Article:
Here’s a fantastic cloud chart from NOAA & NASA in a printable, two page PDF format. Knowing your clouds is an essential part of understanding how our incredible planet works.

If anyone knows about the importance of climate change and maintaining military security and readiness, it’s the USA’s armed forces. For all branches, climate change is a clear and present danger.

In recent days, stark images have come from around the world of everything from wildfires, heat waves, and flooding. They’re all signs of climate change in progress.

The Carr Fire in California is just one of many devastating wildfires across North America…drought, dry vegetation, and a warming climate all play a part.

Here’s another look at a summer that has been anything but tranquil, especially for the Northern Hemisphere.

This summer has been a scorcher for the UK with temperatures in the mid 90’s F reported at London’s Heathrow Airport. Is this the new normal? By all indications, the answer is, “Yes.”

A massive amount of dust from Africa is helping to keep some storms in Texas from forming…and keeping the Atlantic tropical cyclone formation in check.

dust map

Image courtesy NASA Earth Observatory

An excellent climate read. “Droughts, Heatwaves, And Floods: How To Tell When Climate Change Is To Blame.” In the future, atmospheric scientists can better assess climate change’s influence on many extreme climate and weather events.

Graphic via Nature News

Here’s a very thought provoking read that’s worth going over several times. “We Should Never Have Called It Earth.”

Last but not least, a look at climate change coverage and for-profit media. Is that topic a “ratings killer?”

That’s a wrap for this post! I’d like to extend a welcome to my new followers in social media and a “thank you” for my long-term followers. It’s nice to have you along for the fun. There are a few changes that this blog will be going through over the months to come…I think you’ll enjoy them!

Cheers!

Tornado Quest on Twitter: https://twitter.com/tornadoquest

Tornado Quest on Instagram: https://instagram.com/tornadoquest

Tornado Quest on Tumblr: http://tornadoquest.tumblr.com/

Media inquiries: tornadoquest@protonmail.ch

Copyright © 1998 – 2018 Tornado Quest, LLC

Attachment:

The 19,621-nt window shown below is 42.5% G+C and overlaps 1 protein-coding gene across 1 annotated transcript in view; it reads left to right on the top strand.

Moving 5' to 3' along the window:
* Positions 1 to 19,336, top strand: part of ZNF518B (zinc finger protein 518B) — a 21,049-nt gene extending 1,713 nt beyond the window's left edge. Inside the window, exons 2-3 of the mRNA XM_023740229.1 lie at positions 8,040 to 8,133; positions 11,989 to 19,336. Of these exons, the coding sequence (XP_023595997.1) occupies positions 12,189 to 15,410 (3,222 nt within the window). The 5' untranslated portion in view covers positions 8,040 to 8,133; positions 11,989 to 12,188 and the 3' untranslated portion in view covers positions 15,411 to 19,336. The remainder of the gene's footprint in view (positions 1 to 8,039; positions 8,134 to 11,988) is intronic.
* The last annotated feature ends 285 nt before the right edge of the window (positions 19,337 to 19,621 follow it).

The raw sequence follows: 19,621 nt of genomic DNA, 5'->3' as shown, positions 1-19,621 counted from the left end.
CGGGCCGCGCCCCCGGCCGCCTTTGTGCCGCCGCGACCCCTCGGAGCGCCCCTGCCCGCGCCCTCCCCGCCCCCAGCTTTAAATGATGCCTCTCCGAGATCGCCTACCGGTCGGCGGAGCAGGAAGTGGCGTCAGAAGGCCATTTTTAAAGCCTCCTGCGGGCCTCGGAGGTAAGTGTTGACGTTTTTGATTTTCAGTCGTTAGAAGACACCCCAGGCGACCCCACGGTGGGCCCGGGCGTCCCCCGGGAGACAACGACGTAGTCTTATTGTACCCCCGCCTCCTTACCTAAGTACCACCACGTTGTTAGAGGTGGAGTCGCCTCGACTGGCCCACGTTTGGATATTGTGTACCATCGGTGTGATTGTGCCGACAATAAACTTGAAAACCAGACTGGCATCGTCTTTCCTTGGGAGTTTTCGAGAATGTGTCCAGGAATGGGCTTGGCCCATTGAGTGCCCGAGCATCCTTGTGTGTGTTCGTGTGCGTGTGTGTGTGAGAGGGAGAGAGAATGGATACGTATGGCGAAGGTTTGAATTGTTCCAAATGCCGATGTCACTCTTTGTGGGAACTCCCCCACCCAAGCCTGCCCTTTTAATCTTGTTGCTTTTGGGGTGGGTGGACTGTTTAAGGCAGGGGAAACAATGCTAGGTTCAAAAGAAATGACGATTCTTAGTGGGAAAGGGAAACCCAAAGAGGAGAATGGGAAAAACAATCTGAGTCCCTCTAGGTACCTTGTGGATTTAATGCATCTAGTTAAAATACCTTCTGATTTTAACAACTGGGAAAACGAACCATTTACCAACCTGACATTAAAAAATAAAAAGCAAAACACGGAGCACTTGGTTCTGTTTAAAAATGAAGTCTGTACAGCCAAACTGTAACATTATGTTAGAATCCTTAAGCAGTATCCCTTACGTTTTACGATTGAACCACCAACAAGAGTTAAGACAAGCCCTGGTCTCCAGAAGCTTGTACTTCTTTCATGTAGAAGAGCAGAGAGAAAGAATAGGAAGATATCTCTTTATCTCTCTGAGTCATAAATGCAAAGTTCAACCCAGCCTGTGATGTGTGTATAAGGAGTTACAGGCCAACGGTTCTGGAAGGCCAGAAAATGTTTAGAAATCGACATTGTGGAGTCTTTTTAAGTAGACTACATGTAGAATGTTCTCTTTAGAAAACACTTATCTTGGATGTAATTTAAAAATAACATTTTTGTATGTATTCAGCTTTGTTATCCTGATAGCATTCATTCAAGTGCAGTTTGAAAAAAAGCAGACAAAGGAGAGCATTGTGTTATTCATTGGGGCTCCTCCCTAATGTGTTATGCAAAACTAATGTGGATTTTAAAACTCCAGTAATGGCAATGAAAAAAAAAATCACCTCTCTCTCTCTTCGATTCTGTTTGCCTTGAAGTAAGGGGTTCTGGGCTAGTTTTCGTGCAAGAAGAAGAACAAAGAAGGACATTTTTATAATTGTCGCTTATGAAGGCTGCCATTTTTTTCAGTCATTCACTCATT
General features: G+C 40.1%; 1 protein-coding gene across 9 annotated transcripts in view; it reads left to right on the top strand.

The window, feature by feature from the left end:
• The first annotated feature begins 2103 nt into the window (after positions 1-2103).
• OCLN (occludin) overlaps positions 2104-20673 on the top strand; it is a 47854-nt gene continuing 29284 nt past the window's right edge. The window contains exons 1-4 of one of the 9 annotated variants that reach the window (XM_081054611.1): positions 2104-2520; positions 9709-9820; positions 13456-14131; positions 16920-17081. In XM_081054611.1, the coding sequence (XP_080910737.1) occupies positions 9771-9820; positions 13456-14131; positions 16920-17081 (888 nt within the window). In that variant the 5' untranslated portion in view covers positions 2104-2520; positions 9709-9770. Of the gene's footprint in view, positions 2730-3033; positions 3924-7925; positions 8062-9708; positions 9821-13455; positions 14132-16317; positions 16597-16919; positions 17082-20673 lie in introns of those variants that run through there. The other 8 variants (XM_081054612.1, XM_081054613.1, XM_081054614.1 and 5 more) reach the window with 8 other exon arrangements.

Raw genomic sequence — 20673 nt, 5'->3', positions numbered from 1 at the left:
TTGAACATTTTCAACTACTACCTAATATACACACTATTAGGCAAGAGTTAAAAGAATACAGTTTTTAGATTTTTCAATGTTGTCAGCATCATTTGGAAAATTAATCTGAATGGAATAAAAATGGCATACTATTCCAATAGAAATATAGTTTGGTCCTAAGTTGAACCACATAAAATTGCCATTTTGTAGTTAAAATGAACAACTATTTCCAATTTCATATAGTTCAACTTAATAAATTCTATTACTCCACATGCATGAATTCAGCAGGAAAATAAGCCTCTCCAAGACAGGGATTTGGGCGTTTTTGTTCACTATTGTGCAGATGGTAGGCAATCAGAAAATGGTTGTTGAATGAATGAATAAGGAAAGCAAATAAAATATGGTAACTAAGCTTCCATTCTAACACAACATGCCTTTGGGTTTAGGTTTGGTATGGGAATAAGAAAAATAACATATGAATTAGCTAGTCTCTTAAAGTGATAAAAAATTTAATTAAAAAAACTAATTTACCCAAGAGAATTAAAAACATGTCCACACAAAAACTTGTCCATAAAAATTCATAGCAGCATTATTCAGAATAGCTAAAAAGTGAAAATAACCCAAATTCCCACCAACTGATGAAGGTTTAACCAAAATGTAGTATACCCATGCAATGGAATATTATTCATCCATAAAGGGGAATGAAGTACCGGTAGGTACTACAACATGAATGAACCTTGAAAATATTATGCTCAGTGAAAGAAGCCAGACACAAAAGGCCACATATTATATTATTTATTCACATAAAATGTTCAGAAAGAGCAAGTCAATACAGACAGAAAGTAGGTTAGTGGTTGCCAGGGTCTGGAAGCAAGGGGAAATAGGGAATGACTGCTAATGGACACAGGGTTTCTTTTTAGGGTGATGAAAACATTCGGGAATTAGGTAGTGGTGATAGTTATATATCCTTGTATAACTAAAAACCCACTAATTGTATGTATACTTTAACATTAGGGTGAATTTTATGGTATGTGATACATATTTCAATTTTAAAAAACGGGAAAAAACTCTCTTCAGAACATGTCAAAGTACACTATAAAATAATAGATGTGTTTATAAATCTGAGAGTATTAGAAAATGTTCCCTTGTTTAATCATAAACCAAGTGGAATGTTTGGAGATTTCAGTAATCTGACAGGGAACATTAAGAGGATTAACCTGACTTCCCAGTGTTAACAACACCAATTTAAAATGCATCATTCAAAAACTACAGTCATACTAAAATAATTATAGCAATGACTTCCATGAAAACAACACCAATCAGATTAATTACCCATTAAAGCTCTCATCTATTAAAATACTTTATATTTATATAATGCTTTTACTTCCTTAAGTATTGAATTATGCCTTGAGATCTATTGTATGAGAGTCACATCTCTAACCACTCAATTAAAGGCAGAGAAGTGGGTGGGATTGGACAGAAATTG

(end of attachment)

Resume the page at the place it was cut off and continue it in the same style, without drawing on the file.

Tornado Quest Science Links Week In Review For July 9 – 16, 2018

Greetings everyone! For folks in the Northern Hemisphere, I hope you’re keeping your cool. Yes, many areas  are in the climatological peak of summer heating, but there are also a number of areas experiencing unusual summer heat. Regardless, take it easy out there. As usual, plenty of topics to go over this week, so let’s get started.

For your consideration, here are this week’s links…

TECHNOLOGY/SOCIAL MEDIA

This is one of the most liberating experiences I’ve had in some time. “On The 10th Anniversary Of The App Store, it’s time to delete most of your apps.”

Online harassment is an almost unavoidable feature of the online world. As of late, it has taken on particularly vitriolic proportions. “Roughly four-in-ten Americans have personally experienced online harassment, and 62% consider it a major problem.”

CITIZEN SCIENCE

A good read on how public/personal health and air quality issues turned to citizen science for data collection.

Coming in contact with ticks is no fun…but some intrepid folks have done just that for scientists to study the ticks that bit them and whether or not they carried life altering viruses.

ENVIRONMENTAL SCIENCE

Getting people to the point where they realize they’re buying a product & also borrowing the packaging. “Can Norway help us solve the plastic crisis, one bottle at a time?”

What was once thought to be pristine areas within Antarctic fjords have been found to contain levels of microplastics that rival urban areas.

ATMOSPHERIC SCIENCE

A look back at June 2018 from NOAA. “The June contiguous U.S. temperature was 71.5°F, 3.0°F above the 20th century average. Only June 1933 and 2016 were warmer for the nation.”

Graphic courtesy NOAA

As of 9 July 2018, there have been six weather and climate disaster events in the USA with losses exceeding $1 billion dollars.

Graphic courtesy NOAA

A story like this says as much about human behavior and the general public’s attitude toward scientific evidence as it does the ongoing heat wave and climate change.

Speaking of human behavior and science, people’s social network can have a significant effect on their behavior when faced with a natural disaster.

This is a fascinating and very detailed read on the importance of ocean temperatures, why they’re studied, and their importance to climate change.

As sea levels rise, much of our infrastructure, including the power stations and cables that control the internet we all use, are in a state of peril…and disruption.

An excellent essay from Dr. Marshall Shepherd on preventing weather related fatalities at outdoor sporting and concert events.

Forecasting the intensity of tropical cyclones is one of the most daunting forecasting challenges a meteorologist can face.

From the Climate Prediction Center, the latest technical El Nino diagnostic discussion.

Just for reference, here is a map of the contiguous USA and the warmest day of the year based on climate data going back to 1981.

Map courtesty NOAA

THE QUIXOTIC

Last but not least, I’ll let this article speak for itself. “That Self-Styled “Very Stable Genius” Is A Danger To Stability.”

FYI: If you see any ads on this blog, they are from WordPress and not me. I apologize for any inconvenience they may cause.

That’s a wrap for this post! I’d like to extend a warm welcome to my new social media followers and a big “Thank You” to everyone…I appreciate all of you!

Cheers!

Tornado Quest on Twitter: https://twitter.com/tornadoquest

Tornado Quest on Instagram: https://instagram.com/tornadoquest